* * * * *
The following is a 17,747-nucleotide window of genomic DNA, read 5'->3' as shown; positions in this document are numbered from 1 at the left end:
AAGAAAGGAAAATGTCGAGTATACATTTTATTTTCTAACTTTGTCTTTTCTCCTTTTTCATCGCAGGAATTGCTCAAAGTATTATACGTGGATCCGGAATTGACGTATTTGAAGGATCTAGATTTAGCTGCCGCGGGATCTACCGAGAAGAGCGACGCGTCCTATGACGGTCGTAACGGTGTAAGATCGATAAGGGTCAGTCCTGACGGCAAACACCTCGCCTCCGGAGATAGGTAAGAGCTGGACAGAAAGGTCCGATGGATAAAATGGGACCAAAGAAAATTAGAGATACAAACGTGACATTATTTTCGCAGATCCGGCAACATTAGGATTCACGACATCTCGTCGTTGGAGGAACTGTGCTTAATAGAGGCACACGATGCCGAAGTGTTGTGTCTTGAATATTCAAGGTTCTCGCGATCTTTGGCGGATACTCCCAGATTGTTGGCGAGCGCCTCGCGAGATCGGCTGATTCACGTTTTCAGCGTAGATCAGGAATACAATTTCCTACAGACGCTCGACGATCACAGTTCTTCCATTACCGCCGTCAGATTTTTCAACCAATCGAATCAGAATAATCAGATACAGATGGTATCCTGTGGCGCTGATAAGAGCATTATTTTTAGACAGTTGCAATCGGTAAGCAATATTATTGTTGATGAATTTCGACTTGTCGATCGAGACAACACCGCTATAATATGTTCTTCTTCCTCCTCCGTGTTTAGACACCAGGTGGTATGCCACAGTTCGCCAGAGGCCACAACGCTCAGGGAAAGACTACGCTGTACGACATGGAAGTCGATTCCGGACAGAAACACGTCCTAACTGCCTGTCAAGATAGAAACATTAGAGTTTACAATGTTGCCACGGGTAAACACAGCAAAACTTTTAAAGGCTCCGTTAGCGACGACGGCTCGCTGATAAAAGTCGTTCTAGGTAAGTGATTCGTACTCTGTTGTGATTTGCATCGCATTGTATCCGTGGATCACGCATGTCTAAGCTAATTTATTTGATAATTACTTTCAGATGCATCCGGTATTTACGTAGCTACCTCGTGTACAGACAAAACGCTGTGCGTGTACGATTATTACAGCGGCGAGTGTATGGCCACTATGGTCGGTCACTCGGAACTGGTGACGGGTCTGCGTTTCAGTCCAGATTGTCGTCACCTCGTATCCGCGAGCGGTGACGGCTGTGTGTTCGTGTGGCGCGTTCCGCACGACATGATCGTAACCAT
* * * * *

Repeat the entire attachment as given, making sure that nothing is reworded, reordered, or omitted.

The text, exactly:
The following is a 17,747-nucleotide window of genomic DNA, read 5'->3' as shown; positions in this document are numbered from 1 at the left end:
AAGAAAGGAAAATGTCGAGTATACATTTTATTTTCTAACTTTGTCTTTTCTCCTTTTTCATCGCAGGAATTGCTCAAAGTATTATACGTGGATCCGGAATTGACGTATTTGAAGGATCTAGATTTAGCTGCCGCGGGATCTACCGAGAAGAGCGACGCGTCCTATGACGGTCGTAACGGTGTAAGATCGATAAGGGTCAGTCCTGACGGCAAACACCTCGCCTCCGGAGATAGGTAAGAGCTGGACAGAAAGGTCCGATGGATAAAATGGGACCAAAGAAAATTAGAGATACAAACGTGACATTATTTTCGCAGATCCGGCAACATTAGGATTCACGACATCTCGTCGTTGGAGGAACTGTGCTTAATAGAGGCACACGATGCCGAAGTGTTGTGTCTTGAATATTCAAGGTTCTCGCGATCTTTGGCGGATACTCCCAGATTGTTGGCGAGCGCCTCGCGAGATCGGCTGATTCACGTTTTCAGCGTAGATCAGGAATACAATTTCCTACAGACGCTCGACGATCACAGTTCTTCCATTACCGCCGTCAGATTTTTCAACCAATCGAATCAGAATAATCAGATACAGATGGTATCCTGTGGCGCTGATAAGAGCATTATTTTTAGACAGTTGCAATCGGTAAGCAATATTATTGTTGATGAATTTCGACTTGTCGATCGAGACAACACCGCTATAATATGTTCTTCTTCCTCCTCCGTGTTTAGACACCAGGTGGTATGCCACAGTTCGCCAGAGGCCACAACGCTCAGGGAAAGACTACGCTGTACGACATGGAAGTCGATTCCGGACAGAAACACGTCCTAACTGCCTGTCAAGATAGAAACATTAGAGTTTACAATGTTGCCACGGGTAAACACAGCAAAACTTTTAAAGGCTCCGTTAGCGACGACGGCTCGCTGATAAAAGTCGTTCTAGGTAAGTGATTCGTACTCTGTTGTGATTTGCATCGCATTGTATCCGTGGATCACGCATGTCTAAGCTAATTTATTTGATAATTACTTTCAGATGCATCCGGTATTTACGTAGCTACCTCGTGTACAGACAAAACGCTGTGCGTGTACGATTATTACAGCGGCGAGTGTATGGCCACTATGGTCGGTCACTCGGAACTGGTGACGGGTCTGCGTTTCAGTCCAGATTGTCGTCACCTCGTATCCGCGAGCGGTGACGGCTGTGTGTTCGTGTGGCGCGTTCCGCACGACATGATCGTAACCAT